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Is there a criterion for positive semidefiniteness of a matrix in terms of dimension reduction, i.e, such that positive semi-definiteness of $n \times n$ matrix is expressed as positive semidefiniteness of smaller matrices and possibly some additional condition?

Could anyone give me hint? Thanks for replies.

UPD: besides the version of Sylvester's criterion for semi-definite case.

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An alternative approach to modified Sylvester's criterion has been given under a related question. It is a recursive approach based on row reduction (or Gaussian elimination).

(Restated below for completeness.)

  1. A $1\times1$ matrix is positive semi-definite iff its entry is non-negative.

For a $n\times n$ Hermitian (symmetric) matrix $A$:

  1. If $A_{11}<0$, $A$ is not positive semi-definite;
  2. If $A_{11}=0$, $A$ is positive semi-definite iff the first row entries are all zeros, and the submatrix after removing the first row and column is positive semi-definite;
  3. If $A_{11}>0$, $A$ is positive semi-definite iff after row reduction (or Gaussian elimination, which makes the entries in the first column are all zeros except the entry in the first row), the submatrix after removing the first row and column is positive semi-definite.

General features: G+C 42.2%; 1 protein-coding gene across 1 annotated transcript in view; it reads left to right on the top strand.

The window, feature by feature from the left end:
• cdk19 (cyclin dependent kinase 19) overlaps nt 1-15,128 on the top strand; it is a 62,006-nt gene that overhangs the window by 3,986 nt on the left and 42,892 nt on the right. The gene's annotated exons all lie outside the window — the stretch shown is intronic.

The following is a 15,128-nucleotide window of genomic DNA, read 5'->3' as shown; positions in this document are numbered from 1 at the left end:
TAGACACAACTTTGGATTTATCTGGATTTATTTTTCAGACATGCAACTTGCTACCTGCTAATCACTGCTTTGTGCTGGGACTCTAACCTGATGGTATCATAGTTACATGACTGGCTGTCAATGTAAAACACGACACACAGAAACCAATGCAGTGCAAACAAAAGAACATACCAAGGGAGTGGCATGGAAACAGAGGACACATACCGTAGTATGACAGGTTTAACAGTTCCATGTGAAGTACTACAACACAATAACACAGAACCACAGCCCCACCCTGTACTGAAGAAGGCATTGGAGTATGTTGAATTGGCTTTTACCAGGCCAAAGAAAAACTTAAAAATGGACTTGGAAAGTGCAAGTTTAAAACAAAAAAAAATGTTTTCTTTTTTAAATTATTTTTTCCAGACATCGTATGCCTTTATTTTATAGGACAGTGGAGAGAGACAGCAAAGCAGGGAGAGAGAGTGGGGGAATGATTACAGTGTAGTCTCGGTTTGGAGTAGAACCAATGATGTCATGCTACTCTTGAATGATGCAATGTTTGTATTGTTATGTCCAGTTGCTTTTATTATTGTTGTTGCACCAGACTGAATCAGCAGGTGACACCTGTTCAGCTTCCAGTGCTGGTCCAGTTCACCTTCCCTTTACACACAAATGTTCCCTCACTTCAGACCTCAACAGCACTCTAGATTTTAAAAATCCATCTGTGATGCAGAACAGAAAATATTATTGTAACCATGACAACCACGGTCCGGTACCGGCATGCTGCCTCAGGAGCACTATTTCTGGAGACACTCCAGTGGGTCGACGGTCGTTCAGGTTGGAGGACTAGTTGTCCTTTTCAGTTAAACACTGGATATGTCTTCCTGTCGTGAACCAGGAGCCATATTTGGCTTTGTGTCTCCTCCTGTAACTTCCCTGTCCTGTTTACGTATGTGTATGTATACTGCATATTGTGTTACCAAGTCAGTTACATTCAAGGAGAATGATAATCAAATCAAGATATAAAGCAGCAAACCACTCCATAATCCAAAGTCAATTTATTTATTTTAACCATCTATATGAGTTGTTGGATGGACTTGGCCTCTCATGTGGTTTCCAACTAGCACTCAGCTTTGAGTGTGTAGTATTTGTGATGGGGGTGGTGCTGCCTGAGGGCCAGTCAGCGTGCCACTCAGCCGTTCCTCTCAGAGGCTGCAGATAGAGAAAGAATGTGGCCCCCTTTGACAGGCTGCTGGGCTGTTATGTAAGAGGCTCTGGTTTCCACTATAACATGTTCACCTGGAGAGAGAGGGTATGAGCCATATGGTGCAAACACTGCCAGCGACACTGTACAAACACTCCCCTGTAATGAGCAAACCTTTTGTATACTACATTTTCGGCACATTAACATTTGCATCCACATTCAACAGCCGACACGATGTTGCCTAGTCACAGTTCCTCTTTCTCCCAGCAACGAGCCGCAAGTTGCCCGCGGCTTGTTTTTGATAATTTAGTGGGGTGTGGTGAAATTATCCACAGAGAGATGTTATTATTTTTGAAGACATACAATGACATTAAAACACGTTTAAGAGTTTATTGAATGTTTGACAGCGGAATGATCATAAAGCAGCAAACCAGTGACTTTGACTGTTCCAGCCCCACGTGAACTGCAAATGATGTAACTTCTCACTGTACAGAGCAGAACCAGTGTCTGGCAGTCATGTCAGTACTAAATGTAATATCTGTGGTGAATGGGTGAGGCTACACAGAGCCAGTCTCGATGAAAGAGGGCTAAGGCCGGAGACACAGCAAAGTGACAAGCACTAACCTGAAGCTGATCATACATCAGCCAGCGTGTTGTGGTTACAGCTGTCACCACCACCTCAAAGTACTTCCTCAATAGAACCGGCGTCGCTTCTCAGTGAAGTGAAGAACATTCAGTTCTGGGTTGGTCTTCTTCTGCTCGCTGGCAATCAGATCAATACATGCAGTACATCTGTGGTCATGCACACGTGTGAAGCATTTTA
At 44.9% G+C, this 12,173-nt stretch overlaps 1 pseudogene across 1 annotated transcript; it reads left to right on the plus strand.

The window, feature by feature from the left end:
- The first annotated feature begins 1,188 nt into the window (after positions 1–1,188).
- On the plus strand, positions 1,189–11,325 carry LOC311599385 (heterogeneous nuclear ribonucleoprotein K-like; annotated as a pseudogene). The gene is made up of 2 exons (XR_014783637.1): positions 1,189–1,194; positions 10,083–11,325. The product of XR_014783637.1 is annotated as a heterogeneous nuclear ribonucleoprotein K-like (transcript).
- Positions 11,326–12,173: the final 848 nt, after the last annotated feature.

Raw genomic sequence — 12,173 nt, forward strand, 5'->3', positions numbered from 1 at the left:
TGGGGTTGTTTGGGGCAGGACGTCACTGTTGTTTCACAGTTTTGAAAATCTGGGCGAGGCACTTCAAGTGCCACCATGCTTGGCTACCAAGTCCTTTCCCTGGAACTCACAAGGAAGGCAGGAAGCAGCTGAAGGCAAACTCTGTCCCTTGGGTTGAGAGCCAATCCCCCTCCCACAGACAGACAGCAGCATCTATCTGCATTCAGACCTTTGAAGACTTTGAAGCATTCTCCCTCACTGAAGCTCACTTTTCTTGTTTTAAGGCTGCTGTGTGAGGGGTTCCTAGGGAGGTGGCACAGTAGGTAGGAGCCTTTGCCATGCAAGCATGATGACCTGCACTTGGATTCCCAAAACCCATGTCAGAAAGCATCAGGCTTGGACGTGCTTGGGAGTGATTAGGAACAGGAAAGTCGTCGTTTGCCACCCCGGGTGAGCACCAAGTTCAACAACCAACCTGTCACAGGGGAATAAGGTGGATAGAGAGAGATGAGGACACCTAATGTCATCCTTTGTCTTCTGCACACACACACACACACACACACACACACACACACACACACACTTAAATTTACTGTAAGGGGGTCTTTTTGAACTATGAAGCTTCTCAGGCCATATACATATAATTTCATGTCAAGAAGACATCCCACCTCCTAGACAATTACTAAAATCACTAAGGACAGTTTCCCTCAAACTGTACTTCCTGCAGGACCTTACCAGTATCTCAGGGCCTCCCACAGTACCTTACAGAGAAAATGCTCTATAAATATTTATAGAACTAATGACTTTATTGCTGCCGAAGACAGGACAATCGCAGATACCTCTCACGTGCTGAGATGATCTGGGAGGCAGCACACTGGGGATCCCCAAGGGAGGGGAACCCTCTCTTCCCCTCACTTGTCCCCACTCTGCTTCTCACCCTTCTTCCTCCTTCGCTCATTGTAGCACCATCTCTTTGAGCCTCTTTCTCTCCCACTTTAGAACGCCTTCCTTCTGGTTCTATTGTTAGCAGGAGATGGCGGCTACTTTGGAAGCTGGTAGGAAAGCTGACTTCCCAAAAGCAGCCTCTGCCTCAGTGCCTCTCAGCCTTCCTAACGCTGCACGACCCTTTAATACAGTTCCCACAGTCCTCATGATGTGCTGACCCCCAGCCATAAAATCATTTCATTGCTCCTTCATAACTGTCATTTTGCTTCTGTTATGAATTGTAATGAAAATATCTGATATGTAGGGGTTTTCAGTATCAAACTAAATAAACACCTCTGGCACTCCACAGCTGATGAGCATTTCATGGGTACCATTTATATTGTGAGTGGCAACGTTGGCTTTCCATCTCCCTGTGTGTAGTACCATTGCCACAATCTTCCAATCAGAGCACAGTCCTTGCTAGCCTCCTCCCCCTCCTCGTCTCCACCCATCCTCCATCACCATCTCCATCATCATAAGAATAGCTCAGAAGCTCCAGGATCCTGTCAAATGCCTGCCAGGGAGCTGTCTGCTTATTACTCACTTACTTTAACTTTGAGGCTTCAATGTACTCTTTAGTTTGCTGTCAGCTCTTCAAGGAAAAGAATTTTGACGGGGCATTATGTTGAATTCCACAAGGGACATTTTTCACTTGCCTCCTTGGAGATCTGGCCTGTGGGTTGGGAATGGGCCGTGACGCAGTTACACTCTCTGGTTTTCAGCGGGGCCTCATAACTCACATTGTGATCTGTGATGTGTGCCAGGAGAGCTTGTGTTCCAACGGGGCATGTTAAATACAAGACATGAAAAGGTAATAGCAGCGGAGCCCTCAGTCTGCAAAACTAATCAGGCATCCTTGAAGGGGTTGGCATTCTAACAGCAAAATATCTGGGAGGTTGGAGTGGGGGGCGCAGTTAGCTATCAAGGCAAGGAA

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  • $\begingroup$ Does this answer require symmetry? Robert's Comment seems to imply that, but I'm not sure. $\endgroup$ – lucidbrot Jul 25 '18 at 6:35
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    $\begingroup$ @lucidbrot Yes (usually) for real valued matrices. Positive (semi-)definiteness requires symmetry in most definitions, although sometimes a non-symmetric matrix is called positive (semi-)definite if its symmetric part is positive (semi-)definite. Ref: link.springer.com/content/pdf/bbm%3A978-0-306-47819-2%2F1.pdf $\endgroup$ – alick Jan 23 at 2:23
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It seems Sylvester's criterion gives the answer: if $S$ is an $n\times n$-matrix, say $S=(s_{i,j})_{1\leqslant i,j\leqslant n}$, then $S$ is positive semi-definite if and only if both conditions

  1. the sub-matrices $S_k=(s_{i,j})_{1\leqslant i,j\leqslant k}$ are positive semi-definite;
  2. $\det S$ is non-negative;

are satisfied.

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  • $\begingroup$ I guess, I should have added: "besides Sylvester's criterion", I mean. First,doesn't it only work for positive definiteness? And second, it looks like an over-kill, because, it seems, you don't need to require semi-definiteness of sub matrices, only positiveness of their determinate, am I right? $\endgroup$ – Alex Sep 30 '13 at 20:40
  • $\begingroup$ @Alex Wikipedia: "It turns out that a matrix is positive definite if and only if all these determinants are positive." So it seems like it is not overkill. This is for positive definiteness, but I would assume that semidefiniteness can be done the same way, just with a greater-equals instead of a strictly-greater $\endgroup$ – lucidbrot Jul 25 '18 at 6:18

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